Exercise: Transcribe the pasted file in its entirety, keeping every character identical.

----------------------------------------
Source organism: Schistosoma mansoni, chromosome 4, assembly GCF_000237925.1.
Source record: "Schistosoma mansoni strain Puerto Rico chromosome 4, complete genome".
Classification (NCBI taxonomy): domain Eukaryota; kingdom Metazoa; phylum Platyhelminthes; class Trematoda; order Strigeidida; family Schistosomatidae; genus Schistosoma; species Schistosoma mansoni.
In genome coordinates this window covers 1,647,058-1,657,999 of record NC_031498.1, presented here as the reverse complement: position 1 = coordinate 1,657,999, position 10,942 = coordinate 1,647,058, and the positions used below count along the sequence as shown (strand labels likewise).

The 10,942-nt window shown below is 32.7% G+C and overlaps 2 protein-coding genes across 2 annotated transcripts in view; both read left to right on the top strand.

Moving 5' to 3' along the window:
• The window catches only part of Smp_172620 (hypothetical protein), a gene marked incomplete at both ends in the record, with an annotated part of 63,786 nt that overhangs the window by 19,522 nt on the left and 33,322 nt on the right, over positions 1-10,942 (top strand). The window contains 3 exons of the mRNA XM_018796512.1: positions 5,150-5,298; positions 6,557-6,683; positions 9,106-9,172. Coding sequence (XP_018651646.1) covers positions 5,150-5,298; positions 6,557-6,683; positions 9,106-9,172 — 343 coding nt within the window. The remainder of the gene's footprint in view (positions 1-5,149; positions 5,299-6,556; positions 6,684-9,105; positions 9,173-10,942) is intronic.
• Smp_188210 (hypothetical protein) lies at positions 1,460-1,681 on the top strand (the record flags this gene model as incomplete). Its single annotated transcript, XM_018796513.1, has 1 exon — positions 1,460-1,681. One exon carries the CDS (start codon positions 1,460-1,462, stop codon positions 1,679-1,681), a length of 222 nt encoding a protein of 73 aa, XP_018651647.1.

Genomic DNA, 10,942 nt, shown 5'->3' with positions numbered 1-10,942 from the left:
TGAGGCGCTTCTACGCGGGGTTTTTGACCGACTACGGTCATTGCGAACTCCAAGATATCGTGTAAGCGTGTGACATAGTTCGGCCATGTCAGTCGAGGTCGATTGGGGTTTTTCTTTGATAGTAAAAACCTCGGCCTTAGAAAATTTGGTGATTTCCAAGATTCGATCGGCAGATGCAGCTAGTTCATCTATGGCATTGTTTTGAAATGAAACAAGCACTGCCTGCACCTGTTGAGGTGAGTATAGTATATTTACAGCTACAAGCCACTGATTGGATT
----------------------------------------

Source organism: Schistosoma mansoni, chromosome 4, assembly GCF_000237925.1.
Source record: "Schistosoma mansoni strain Puerto Rico chromosome 4, complete genome".
Classification (NCBI taxonomy): domain Eukaryota; kingdom Metazoa; phylum Platyhelminthes; class Trematoda; order Strigeidida; family Schistosomatidae; genus Schistosoma; species Schistosoma mansoni.
In genome coordinates this window covers 1,647,058-1,657,999 of record NC_031498.1, presented here as the reverse complement: position 1 = coordinate 1,657,999, position 10,942 = coordinate 1,647,058, and the positions used below count along the sequence as shown (strand labels likewise).

The 10,942-nt window shown below is 32.7% G+C and overlaps 2 protein-coding genes across 2 annotated transcripts in view; both read left to right on the top strand.

Moving 5' to 3' along the window:
• The window catches only part of Smp_172620 (hypothetical protein), a gene marked incomplete at both ends in the record, with an annotated part of 63,786 nt that overhangs the window by 19,522 nt on the left and 33,322 nt on the right, over positions 1-10,942 (top strand). The window contains 3 exons of the mRNA XM_018796512.1: positions 5,150-5,298; positions 6,557-6,683; positions 9,106-9,172. Coding sequence (XP_018651646.1) covers positions 5,150-5,298; positions 6,557-6,683; positions 9,106-9,172 — 343 coding nt within the window. The remainder of the gene's footprint in view (positions 1-5,149; positions 5,299-6,556; positions 6,684-9,105; positions 9,173-10,942) is intronic.
• Smp_188210 (hypothetical protein) lies at positions 1,460-1,681 on the top strand (the record flags this gene model as incomplete). Its single annotated transcript, XM_018796513.1, has 1 exon — positions 1,460-1,681. One exon carries the CDS (start codon positions 1,460-1,462, stop codon positions 1,679-1,681), a length of 222 nt encoding a protein of 73 aa, XP_018651647.1.

Genomic DNA, 10,942 nt, shown 5'->3' with positions numbered 1-10,942 from the left:
TGAGGCGCTTCTACGCGGGGTTTTTGACCGACTACGGTCATTGCGAACTCCAAGATATCGTGTAAGCGTGTGACATAGTTCGGCCATGTCAGTCGAGGTCGATTGGGGTTTTTCTTTGATAGTAAAAACCTCGGCCTTAGAAAATTTGGTGATTTCCAAGATTCGATCGGCAGATGCAGCTAGTTCATCTATGGCATTGTTTTGAAATGAAACAAGCACTGCCTGCACCTGTTGAGGTGAGTATAGTATATTTACAGCTACAAGCCACTGATTGGATT